We Serve the Greater Chattanooga Area

Areas We Served Near and in Chattanooga

Keyrenter Chattanooga has proven to be successful time and time again, which is why we are eager to expand in order to offer our services wherever we can.

We know our strategy works, and we hope each one of our customers can experience that strategy firsthand.

By realizing that each person and property has unique needs, Keyrenter is able to find the right tenants, perform proper maintenance, and much more so you can reap the benefits you deserve.

We currently provide our services to select areas in the Chattanooga area but may expand to others down the road.

Cities and Neighborhoods We Serve

East Ridge

Hill City


Hixson, Tennessee, is an unincorporated community in the northeastern Chattanooga area. It includes the smaller communities of Northgate, DuPont, Big Ridge, and Valleybrook. Northgate Mall, one of the two major malls in the Chattanooga area, is located in the retail area of the community. It was built in 1972. Unlike other cities where older malls have been abandoned for newer, bigger, and fancier malls, Northgate has been renovated and expanded several times.


Hixson is named after one of the first families to settle in the area. The Hixsons were from New Jersey and moved to Maryland and Virginia before settling in Greene County. Joseph and Susannah were listed in the 1776 census of Frederick County, Maryland. In 1786, Joseph paid 50 shillings for 100 acres of land south of the Nolichucky River in Greene County. He first visited the Hamilton County area in 1788 when he served under General Joseph Martin during a raid against the Chickamaugas at Lookout Mountain near Moccasin Bend. Some of Joseph and Susannah’s children, including Ephraim, Sr., moved from Greene County to Hamilton and Bledsoe Counties. Ephraim, Sr. settled in Bledsoe County. His son, Ephraim, Jr. was born in 1797 in Greene County, raised in Bledsoe County, and married his first cousin, Margaret. They moved to Hamilton County and bought 640 acres for $5,500. By 1834, Ephraim, Jr. became a Justice of the Peace. In the 1836 Hamilton County tax lists, Ephraim, Jr. and Margaret’s son, Huston was listed as their neighbor. Ephraim, Jr. and Margaret also had a son named Wilson, who married Nancy Hughes. Wilson and Nancy’s son, Ephraim Franklin, built a home near the site of the log cabin of his grandfather, Ephraim, Jr. Ephraim Franklin’s home is located on Adams Road near the train station. It is still standing today. Many descendants of the family still live in the area. They started having family reunions in 1957. In 1961, 560 people attended the reunion.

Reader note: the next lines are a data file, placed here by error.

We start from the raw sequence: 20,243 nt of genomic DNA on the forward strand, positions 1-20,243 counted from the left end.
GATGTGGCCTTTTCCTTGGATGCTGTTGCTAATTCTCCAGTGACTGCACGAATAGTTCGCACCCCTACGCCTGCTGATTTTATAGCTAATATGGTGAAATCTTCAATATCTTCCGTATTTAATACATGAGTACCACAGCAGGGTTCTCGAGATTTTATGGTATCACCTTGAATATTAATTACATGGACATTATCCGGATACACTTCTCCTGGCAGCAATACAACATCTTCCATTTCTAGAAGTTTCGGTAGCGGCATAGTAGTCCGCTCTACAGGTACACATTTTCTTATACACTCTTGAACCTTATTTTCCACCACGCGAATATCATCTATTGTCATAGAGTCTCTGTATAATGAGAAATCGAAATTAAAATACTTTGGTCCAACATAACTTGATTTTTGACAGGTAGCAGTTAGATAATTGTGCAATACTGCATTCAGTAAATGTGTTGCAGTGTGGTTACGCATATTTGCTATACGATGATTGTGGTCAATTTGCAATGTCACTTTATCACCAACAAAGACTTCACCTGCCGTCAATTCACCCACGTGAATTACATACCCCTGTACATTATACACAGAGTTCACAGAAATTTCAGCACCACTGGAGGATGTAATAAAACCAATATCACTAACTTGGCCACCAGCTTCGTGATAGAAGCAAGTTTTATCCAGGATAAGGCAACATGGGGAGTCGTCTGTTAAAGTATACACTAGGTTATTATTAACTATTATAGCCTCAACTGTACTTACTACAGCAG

The population of Hixson is 14,500 with 90 percent having earned a high school degree or higher and 29 percent having earned a Bachelor’s degree or higher. The average household income is $54,467 and the average per capita income is $31,160. With 76 percent of the houses being owner-occupied, the average value of a house is $152,697. The average monthly rent is $699.

Things to Do in Hixson, Tennessee

Greenway Farms

Greenaway Farms is a 180-acre park with six miles of running, walking, hiking, and biking trails. It is along North Chickamahuga Creek, so it has three canoe access points. There is also an off-leash dog park. It is open daily from 6 am to 7 pm and is located off of Hamill Road one mile east of Highway 153.

The Chickamauga Dam

The Chickamauga Dam on the Tennessee River is a hydroelectric dam built between 1936 and 1940 as part of the New Deal programs. It included a 60-by-360-foot lock so boats and barges could travel between the Chickamauga and Nickajack reservoirs. It was designed to allow for expansion of the lock to 110 by 600 feet. In 2003, a project to replace the lock was started with a completion date of 2014. Funding issues developed, but additional funding was eventually provided. However, during the delay, the cost of materials to complete the work had increased. In 2013, the estimated cost of the project had nearly doubled, and the estimated completion date was set back five years. As it stands, the current lock will be unsafe to use before 2023.